Tuesday, December 20, 2011

Vintage Trailer Towing Tips (Or Any-Trailer Towing Tips, For That Matter)

Few things in a Girl Camper's life are more empowering than to be hooked up and on the road, with her very own trailer in tow.

And, few things are likely to be more terrifying at first for those who've seldom (if ever) towed anything  until this point.

Learning to tow safely and with confidence is quite a bit like learning to ride a horse:  It's normal to be anxious at first, because you're suddenly expected to be in charge of something that's very big, and that you aren't sure you can control. Confidence comes with experience, but in the meantime, getting the experience can be pretty nerve-wracking.

Whether learning to ride or to tow a trailer--a few basic lessons do help. I'll pass some along, in tip form.

These are towing principles that were taught to me for towing horses--e.g., live cargo that can lose its balance, and even be injured from erratic driving or flat-out driver error.

'Caution' is the byword. When you have a load of expensive horseflesh behind you, the very, VERY last thing you want to do is get into an accident, or break down on the side of the road. You learn to think ahead, minimize risk, and above all, protect the cargo.

Which is just what you'll want to do when towing your precious trailer.

* Minimize lane changes. By keeping to a steady track, you reduce chances of having your load shift and possibly put the trailer off balance.

* Stay in the slow lane (note where the trucker is here), and let the rest of the traffic go around you. That car in the picture is going to be much more nimble at changing lanes than you will be, with your trailer, so leave that to the other driver.

* Minimize the need for stepping on your brakes. When going down a steep grade, for instance, take your foot off the gas, and shift into a low gear instead of riding your brakes. This will slow the tow vehicle and the trailer behind it and save wear and tear on the brakes.
* When approaching a stop sign or stop light, take your foot off the gas early enough that you can coast to a stop with little or no braking. Always leave plenty of stopping room between you and the vehicle up ahead--no tailgating!

* To avoid damage like that above--note the crease running the length of the trailer, and the huge paint scrape on the door--make all your turns wide and slow. With the trailer behind you, you need to make a wide arc as you turn in order for the trailer to make the turn, too.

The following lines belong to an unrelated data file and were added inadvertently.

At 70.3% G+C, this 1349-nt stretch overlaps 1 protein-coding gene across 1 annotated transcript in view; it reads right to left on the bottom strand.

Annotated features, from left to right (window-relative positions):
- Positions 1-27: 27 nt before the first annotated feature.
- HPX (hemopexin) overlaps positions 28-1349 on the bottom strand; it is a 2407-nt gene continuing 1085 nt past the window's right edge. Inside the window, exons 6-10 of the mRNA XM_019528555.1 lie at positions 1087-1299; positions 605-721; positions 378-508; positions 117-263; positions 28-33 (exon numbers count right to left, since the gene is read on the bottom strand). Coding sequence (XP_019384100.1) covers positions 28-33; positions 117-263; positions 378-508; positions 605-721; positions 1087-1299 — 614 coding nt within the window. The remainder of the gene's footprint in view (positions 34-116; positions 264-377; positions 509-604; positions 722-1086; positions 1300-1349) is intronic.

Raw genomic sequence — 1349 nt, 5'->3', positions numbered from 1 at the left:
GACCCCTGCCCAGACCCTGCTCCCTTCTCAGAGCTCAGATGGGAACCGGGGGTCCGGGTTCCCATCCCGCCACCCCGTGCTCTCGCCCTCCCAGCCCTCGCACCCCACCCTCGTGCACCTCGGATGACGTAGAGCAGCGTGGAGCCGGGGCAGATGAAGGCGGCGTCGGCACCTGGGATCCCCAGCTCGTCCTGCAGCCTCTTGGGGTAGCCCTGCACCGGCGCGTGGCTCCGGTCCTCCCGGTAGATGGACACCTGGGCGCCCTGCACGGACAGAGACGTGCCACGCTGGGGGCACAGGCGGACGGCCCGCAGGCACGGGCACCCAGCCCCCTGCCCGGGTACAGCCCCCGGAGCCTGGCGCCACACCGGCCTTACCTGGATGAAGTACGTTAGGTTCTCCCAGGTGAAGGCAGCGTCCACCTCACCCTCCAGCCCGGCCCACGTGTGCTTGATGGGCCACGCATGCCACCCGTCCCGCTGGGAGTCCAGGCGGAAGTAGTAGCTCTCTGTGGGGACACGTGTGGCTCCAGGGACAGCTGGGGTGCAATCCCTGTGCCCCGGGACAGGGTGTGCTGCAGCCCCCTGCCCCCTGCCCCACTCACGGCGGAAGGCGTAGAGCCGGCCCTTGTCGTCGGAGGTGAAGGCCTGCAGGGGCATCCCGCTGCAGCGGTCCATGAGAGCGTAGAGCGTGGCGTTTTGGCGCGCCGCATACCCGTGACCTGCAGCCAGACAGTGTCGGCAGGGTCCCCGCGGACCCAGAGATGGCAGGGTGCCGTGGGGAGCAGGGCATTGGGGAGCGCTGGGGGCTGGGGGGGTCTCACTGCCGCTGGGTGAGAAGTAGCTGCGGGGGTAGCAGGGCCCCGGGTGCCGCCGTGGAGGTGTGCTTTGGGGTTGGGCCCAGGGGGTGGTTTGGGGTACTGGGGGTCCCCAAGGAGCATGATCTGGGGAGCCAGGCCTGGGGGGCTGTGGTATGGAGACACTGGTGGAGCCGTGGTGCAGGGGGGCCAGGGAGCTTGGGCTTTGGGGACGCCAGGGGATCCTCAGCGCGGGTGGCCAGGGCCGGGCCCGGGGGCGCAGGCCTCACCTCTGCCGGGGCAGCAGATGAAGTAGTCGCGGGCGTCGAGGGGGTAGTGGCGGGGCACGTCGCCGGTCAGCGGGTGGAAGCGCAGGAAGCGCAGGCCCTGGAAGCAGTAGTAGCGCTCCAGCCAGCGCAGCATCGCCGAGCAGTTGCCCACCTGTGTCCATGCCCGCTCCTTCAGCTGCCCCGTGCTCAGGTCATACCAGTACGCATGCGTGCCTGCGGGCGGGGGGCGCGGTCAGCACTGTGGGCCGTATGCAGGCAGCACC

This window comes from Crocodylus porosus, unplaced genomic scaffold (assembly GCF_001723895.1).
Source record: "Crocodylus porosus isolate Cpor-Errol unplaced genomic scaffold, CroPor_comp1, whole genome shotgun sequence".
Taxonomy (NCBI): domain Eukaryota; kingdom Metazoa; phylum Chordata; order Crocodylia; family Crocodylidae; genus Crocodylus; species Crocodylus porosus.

* Invest in good equipment--this includes tires, hitch system, brake system, lights and wiring--and then inspect and maintain every piece of it like it's your religion. Do the walk-around at every stop: Tires good? Hitch secure? Lights and signals working? Gas tank topped off? Prevention is always your best insurance.

* Get roadside-assistance coverage, making sure you know what the towing coverage is before you sign up. Should you ever  blow a tire or break down and need your whole rig towed (heaven forbid), price of the premium will fade and you'll be very glad you're covered.

* Don't make a grand cross-country adventure your first novice trailer-towing trip. Practice towing by taking short, local trips that'll help you get the feel for your rig--its acceleration capacity, braking behavior, corner-turning capacity, and so forth.

You can do it--just do it safely and smartly.


  1. Thanks for these tips...I can always use a refresher...only been out a few getting expert advice!

  2. Always a pleasure, thanks for reading. (And remember, you get to practice your curve-taking on all drives to Girl Camp. There are 101 curves in the road between Bovill and Elk River!)

  3. So true about driving safe.... I am of the mind set that if the weather is dicey (& ditto for traffic conditions) it's wise to pull off the road, maybe take a break at a shopping center parking lot that offers ample room or even pulling off the road in a safe area, until the hectic traffic/weather is better to navigate. I would rather get to my destination late then not at all.
    OMG! 101 curves to G.C.? I'll have to count next time I drive over to G.C.... lol!
    Better yet,,, kpaints can count all the curves to the left & I will count all the curves to the right! lol!

  4. Thanks for the tips. I've pulled enclosed utility trailers but never my little baby. Next spring I intend to give it a try. Not too worried about backing up....well let's just say I'm going to look for drive through sites!!

  5. Backing is one of those things that takes practice, but it's practice you generally don't want to get in front of a crowd!

  6. For Towing equipment used in this area ranges from light-and-medium-duty trucks, used for Towing small vehicles, to large and sophisticated recovery vehicles.

  7. Trailer towing or hauling is not difficult but if you are new to towing, it may be a little intimidating at first. It is important to practice in a large parking lot or area where you won't damage your trailer, camper or any other vehicles.

    Heavy Hauling

  8. Good post! Thanks for sharing this information I appreciate it. God bless!

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  9. This is the tips we need for safe towing, thanks for the post.

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  10. The most knowledgeable folks recommend that initially, it’s best to stay outside! Plan on spending up to a half an hour with the exterior inspection. A thorough outside investigation helps you stay realistic before stepping inside the trailer and subsequently falling in love with the interior cuteness or ‘potential.’

    Cath Brookes
    Must see Seattle Senior Housing Hearthstone